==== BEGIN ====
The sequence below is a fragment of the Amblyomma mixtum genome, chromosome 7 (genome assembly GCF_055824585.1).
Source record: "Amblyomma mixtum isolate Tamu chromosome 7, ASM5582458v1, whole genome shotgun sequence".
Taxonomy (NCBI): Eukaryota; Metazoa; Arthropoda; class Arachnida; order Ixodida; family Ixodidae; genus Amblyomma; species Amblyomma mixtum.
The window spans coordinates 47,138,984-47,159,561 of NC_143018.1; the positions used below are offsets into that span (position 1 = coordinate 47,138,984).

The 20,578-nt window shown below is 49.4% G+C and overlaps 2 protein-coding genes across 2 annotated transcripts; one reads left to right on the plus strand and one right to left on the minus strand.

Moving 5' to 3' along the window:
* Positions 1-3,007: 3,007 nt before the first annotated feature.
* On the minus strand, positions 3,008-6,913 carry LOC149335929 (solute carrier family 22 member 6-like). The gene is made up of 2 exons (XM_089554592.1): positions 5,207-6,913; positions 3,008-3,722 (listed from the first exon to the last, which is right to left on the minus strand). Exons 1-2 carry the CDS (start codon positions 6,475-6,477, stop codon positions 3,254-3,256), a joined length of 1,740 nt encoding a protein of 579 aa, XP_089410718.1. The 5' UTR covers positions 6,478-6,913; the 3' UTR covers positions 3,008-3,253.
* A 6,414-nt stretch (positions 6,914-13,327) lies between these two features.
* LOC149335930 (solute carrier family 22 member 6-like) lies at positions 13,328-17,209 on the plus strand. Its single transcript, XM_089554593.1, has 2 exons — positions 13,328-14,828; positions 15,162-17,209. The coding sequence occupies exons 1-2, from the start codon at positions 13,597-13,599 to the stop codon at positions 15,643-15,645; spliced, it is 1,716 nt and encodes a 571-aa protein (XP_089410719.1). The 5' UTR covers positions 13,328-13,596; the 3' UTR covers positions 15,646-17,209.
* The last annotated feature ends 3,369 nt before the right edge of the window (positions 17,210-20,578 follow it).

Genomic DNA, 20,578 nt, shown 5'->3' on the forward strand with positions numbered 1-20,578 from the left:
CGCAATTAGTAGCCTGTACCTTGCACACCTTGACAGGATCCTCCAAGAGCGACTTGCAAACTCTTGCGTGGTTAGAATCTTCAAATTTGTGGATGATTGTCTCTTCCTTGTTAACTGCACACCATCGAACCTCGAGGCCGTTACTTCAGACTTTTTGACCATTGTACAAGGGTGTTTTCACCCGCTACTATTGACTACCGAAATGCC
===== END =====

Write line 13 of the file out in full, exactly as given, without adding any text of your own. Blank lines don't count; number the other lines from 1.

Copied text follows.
CGCAATTAGTAGCCTGTACCTTGCACACCTTGACAGGATCCTCCAAGAGCGACTTGCAAACTCTTGCGTGGTTAGAATCTTCAAATTTGTGGATGATTGTCTCTTCCTTGTTAACTGCACACCATCGAACCTCGAGGCCGTTACTTCAGACTTTTTGACCATTGTACAAGGGTGTTTTCACCCGCTACTATTGACTACCGAAATGCC